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The Ins and Outs of Cyclical Unemployment

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  • Michael W. Elsby
  • Ryan Michaels
  • Gary Solon

Abstract

One of the strongest trends in recent macroeconomic modeling of labor market fluctuations is to treat unemployment inflows as acyclical. This trend stems in large part from an influential paper by Shimer on "Reassessing the Ins and Outs of Unemployment," i.e., the extent to which increased unemployment during a recession arises from an increase in the number of unemployment spells versus an increase in their duration. After broadly reviewing the previous literature, we replicate and extend Shimer's main analysis. Like Shimer, we find an important role for increased duration. But contrary to Shimer's conclusions, we find that even his own methods and data, when viewed in an appropriate metric, reveal an important role for increased inflows to unemployment as well. This finding is further strengthened by our refinements of Shimer's methods of correcting for data problems and by our detailed examination of particular components of the inflow to unemployment. We conclude that a complete understanding of cyclical unemployment requires an explanation of countercyclical inflow rates as well as procyclical outflow rates.

Suggested Citation

  • Michael W. Elsby & Ryan Michaels & Gary Solon, 2007. "The Ins and Outs of Cyclical Unemployment," NBER Working Papers 12853, National Bureau of Economic Research, Inc.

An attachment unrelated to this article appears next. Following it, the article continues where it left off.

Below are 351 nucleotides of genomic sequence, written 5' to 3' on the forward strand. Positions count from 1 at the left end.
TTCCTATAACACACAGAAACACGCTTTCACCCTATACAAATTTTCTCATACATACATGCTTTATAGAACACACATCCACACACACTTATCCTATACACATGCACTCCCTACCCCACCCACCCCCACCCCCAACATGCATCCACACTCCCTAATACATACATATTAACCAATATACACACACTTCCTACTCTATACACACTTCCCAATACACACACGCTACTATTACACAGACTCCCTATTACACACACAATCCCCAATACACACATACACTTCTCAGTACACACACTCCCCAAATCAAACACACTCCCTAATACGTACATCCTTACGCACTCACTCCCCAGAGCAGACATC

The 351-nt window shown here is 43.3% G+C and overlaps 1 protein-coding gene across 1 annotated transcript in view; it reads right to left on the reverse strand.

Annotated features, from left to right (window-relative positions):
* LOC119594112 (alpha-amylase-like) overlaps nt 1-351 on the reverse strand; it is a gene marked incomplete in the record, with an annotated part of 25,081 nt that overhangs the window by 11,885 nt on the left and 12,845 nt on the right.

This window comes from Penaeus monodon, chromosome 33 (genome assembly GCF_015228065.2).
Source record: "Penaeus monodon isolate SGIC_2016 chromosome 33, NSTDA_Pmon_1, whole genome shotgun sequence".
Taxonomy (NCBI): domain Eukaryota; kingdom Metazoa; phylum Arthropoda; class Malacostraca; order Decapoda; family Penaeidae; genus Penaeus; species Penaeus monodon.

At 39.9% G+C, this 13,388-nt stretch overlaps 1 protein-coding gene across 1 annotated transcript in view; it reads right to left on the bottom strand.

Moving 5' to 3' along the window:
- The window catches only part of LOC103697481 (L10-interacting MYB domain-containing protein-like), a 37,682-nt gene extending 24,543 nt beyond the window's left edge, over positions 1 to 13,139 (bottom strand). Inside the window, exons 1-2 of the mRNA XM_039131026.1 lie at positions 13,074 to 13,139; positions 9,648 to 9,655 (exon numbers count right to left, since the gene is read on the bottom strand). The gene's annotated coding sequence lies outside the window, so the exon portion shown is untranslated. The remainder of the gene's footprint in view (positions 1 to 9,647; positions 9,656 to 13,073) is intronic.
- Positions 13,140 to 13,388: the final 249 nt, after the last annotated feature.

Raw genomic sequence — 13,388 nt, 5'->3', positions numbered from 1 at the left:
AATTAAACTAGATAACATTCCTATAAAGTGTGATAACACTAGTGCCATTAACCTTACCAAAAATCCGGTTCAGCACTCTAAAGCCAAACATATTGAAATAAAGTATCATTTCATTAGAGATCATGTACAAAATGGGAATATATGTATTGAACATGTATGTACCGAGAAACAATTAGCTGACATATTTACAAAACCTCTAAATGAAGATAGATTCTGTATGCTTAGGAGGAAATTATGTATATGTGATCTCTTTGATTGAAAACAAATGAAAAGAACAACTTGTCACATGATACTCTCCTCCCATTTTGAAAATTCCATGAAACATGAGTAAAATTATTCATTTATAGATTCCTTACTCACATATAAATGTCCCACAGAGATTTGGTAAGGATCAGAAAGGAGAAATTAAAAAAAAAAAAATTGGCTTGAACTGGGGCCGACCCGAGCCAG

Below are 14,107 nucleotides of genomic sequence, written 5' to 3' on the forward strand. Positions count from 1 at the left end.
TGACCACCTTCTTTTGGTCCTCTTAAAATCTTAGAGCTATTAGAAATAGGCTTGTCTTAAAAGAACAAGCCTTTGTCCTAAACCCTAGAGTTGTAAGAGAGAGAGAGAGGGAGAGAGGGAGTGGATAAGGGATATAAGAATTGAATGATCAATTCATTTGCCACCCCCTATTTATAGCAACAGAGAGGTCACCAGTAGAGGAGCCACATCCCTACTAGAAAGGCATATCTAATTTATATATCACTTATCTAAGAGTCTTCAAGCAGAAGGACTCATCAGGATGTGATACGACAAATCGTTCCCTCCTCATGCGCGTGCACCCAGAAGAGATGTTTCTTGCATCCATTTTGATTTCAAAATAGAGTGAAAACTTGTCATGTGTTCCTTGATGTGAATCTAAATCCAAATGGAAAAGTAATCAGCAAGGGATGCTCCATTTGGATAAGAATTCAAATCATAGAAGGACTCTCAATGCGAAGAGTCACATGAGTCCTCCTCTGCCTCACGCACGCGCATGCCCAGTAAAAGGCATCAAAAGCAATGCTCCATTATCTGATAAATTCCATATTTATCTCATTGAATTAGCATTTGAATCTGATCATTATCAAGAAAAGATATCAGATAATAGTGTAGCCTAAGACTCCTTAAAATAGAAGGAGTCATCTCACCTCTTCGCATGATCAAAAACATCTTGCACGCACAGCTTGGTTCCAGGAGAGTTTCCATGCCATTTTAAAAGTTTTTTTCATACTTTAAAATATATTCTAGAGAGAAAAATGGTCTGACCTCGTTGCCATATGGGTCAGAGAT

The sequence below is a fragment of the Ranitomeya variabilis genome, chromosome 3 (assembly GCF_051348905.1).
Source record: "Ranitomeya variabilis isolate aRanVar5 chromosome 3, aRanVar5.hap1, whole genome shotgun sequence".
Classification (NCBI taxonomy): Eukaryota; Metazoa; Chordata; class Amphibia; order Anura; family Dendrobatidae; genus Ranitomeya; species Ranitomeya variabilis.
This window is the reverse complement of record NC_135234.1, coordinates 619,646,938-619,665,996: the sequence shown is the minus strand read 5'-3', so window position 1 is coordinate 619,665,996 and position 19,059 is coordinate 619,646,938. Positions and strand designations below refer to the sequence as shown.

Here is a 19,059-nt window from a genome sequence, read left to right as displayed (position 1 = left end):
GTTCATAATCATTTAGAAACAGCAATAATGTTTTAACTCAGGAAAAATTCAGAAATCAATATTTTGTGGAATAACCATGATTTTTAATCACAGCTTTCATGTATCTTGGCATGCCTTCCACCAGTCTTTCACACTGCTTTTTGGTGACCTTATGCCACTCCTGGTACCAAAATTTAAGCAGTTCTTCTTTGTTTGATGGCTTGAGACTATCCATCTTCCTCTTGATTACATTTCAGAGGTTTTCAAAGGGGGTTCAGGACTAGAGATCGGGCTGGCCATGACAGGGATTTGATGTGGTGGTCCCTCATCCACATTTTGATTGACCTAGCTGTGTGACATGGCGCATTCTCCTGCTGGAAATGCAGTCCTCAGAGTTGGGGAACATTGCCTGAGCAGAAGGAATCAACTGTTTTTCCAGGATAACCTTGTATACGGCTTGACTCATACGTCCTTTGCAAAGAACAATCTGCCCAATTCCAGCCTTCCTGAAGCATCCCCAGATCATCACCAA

• Handle: RePEc:nbr:nberwo:12853
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    References listed on IDEAS

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    1. Mortensen, Dale & Pissarides, Christopher, 2011. "Job Creation and Job Destruction in the Theory of Unemployment," Economic Policy, Russian Presidential Academy of National Economy and Public Administration, vol. 1, pages 1-19.
    2. Eran Yashiv, 2008. "U.S. Labor Market Dynamics Revisited," Scandinavian Journal of Economics, Wiley Blackwell, vol. 109(4), pages 779-806, March.
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    4. Cole, Harold L & Rogerson, Richard, 1999. "Can the Mortensen-Pissarides Matching Model Match the Business-Cycle Facts?," International Economic Review, Department of Economics, University of Pennsylvania and Osaka University Institute of Social and Economic Research Association, vol. 40(4), pages 933-959, November.
    5. Julio J. Rotemberg, 2008. "Cyclical Wages in a Search-and-Bargaining Model with Large Firms," NBER Chapters,in: NBER International Seminar on Macroeconomics 2006, pages 65-114 National Bureau of Economic Research, Inc.
    6. George L. Perry, 1972. "Unemployment Flows in the U.S. Labor Market," Brookings Papers on Economic Activity, Economic Studies Program, The Brookings Institution, vol. 3(2), pages 245-292.
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    9. Stephen T. Marston, 1976. "Employment Instability and High Unemployment Rates," Brookings Papers on Economic Activity, Economic Studies Program, The Brookings Institution, vol. 7(1), pages 169-210.
    10. Robert E. Hall, 2005. "Employment Efficiency and Sticky Wages: Evidence from Flows in the Labor Market," The Review of Economics and Statistics, MIT Press, vol. 87(3), pages 397-407, August.
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    More about this item

    JEL classification:

    • E24 - Macroeconomics and Monetary Economics - - Consumption, Saving, Production, Employment, and Investment - - - Employment; Unemployment; Wages; Intergenerational Income Distribution; Aggregate Human Capital; Aggregate Labor Productivity
    • E32 - Macroeconomics and Monetary Economics - - Prices, Business Fluctuations, and Cycles - - - Business Fluctuations; Cycles
    • J63 - Labor and Demographic Economics - - Mobility, Unemployment, Vacancies, and Immigrant Workers - - - Turnover; Vacancies; Layoffs
    • J64 - Labor and Demographic Economics - - Mobility, Unemployment, Vacancies, and Immigrant Workers - - - Unemployment: Models, Duration, Incidence, and Job Search

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